Prison interior. Jail cells, dark background.

Nearly one year after the first case of COVID-19 appeared in Colorado, a federal judge has signed off on a settlement between the Weld County sheriff and attorneys for medically-vulnerable detainees, which stipulates the masking, testing and sanitization protocols the jail is to follow during the pandemic.

"Initially Sheriff [Steve] Reams was not taking COVID-19 seriously," said Daniel D. Williams, an attorney with Hutchinson Black and Cook, who represented the plaintiffs. "After the preliminary injunction hearing and the court’s ruling last spring, Weld County agreed to engage and work cooperatively to develop best practices to prevent further outbreaks at the jail, which we appreciated."

On April 7, 2020, seven individuals who were confined at the Weld County jail asked for a court order that Reams take steps to protect medically-vulnerable inmates from the novel coronavirus. U.S. District Court Chief Judge Philip A. Brimmer issued an injunction on May 11, and extended it several times until its expiration on Feb. 5 of this year.

The parties signed a consent decree on Feb. 12, which applies to all current and future inmates at the jail who are medically vulnerable. That designation includes people who are 65 years or older, have chronic lung disease or asthma, who are severely obese, or who have cancer, among other ailments. Those detainees who are at heightened risk of contracting COVID-19 due to their underlying health conditions will remain under the consent decree until the end of the public health emergency.

While the consent decree does not acknowledge any wrongdoing from the sheriff's office, it lists the procedures the jail staff will follow or attempt to follow to protect the class of medically-vulnerable inmates. Those actions include identifying them during booking, placing them alone in cells, isolating those who test positive for COVID-19, letting healthcare professionals monitor class members for symptoms, and attempting to reduce the jail population by "minimizing the scope of arrestees."

The chief judge of the 19th Judicial District in Weld County will receive a list every other week of all inmates at the jail, as will attorneys at the ACLU of Colorado, which assisted the plaintiffs in the case. The sheriff will also pay the plaintiffs' attorneys more than $122,000.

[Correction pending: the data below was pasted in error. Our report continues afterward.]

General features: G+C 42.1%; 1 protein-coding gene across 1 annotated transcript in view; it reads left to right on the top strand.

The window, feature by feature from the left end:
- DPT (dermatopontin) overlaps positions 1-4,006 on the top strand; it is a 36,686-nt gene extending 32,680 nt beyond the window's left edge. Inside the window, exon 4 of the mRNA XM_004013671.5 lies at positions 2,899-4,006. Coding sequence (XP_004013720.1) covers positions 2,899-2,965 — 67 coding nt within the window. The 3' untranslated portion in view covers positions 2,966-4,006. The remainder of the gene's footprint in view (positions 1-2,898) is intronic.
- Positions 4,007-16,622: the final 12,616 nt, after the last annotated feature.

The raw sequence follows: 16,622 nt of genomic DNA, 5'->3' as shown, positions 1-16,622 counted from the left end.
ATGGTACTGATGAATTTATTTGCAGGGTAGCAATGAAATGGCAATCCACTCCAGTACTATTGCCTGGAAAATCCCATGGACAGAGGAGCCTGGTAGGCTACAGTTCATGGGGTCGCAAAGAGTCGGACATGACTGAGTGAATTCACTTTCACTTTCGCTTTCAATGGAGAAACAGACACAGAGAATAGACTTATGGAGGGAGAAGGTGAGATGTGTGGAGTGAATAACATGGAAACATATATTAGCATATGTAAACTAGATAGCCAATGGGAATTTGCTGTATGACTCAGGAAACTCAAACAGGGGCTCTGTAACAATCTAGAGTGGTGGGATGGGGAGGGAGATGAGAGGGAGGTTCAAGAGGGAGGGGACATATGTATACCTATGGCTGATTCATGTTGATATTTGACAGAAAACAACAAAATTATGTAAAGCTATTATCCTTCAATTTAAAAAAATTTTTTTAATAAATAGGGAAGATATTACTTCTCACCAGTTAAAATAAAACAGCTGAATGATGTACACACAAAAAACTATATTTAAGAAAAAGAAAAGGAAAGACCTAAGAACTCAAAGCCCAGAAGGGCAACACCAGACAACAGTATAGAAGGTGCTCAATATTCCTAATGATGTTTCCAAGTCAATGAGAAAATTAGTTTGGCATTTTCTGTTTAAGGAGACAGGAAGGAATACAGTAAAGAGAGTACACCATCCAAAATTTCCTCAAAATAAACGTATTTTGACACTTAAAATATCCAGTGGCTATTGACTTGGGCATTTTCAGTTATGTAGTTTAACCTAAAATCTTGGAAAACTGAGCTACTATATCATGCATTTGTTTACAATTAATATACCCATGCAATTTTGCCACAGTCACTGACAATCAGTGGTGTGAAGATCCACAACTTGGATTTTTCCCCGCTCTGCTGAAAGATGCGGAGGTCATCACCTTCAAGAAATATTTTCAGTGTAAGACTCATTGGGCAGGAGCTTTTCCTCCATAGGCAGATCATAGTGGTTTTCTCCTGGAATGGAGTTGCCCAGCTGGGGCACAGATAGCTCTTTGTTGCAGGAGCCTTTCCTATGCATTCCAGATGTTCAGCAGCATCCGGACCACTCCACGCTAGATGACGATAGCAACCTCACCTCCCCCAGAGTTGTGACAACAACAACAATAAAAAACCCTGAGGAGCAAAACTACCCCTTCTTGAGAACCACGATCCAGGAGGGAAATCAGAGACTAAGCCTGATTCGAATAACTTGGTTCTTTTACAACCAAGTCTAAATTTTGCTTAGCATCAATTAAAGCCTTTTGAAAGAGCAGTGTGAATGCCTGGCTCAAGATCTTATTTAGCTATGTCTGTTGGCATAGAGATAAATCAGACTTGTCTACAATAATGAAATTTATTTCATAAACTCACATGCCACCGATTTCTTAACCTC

Prior to approval, the court received two objections from detainees about the settlement. Bret Brockel believed he was entitled to monetary damages, which, as attorneys for the plaintiffs noted, he would still be able to pursue even with the settlement.

"Federal law generally makes such claims for money damages difficult, but not impossible," said Williams. "It was important to us that our settlement with Weld County left this door open for anyone held at the Weld County jail who wanted to pursue it."

Patrick D. Kane also voiced concern that some deputies at the jail were still not wearing masks or maintaining distance, and that sanitation protocols were lacking. Brimmer found that the consent decree had provisions to halt those alleged practices, including a mask mandate for staff and the provision of cloth masks to all inmates.

"The court finds that the negotiations were done fairly and honestly," Brimmer concluded in his Feb. 16 approval of the settlement. 

Among other stipulations of the consent decree, detainees who are in medical isolation must have a "non-punitive" environment that maintains their access to personal items, time outside of their cell and recreational materials. Disinfectant spray approved by the U.S. Environmental Protection Agency will go on all surfaces and, to the extent possible, medically-vulnerable inmates should only be housed with other medically-vulnerable inmates if there are capacity constraints.

Williams said approximately half of the 550 inmates in the jail on a given date are medically vulnerable.

Last month, the Colorado Health Institute, a research and project management organization, released a report showing one out of every 24 cases of COVID-19 in Colorado stemmed from an outbreak in a detention center. There have been more than 16,000 reported cases among inmates and staff, and 32 recorded deaths.

In December, the ACLU of Colorado also filed suit against the El Paso County Sheriff's Office for health conditions there.

A spokesperson for the Weld County Sheriff's Office declined to comment on the consent agreement.

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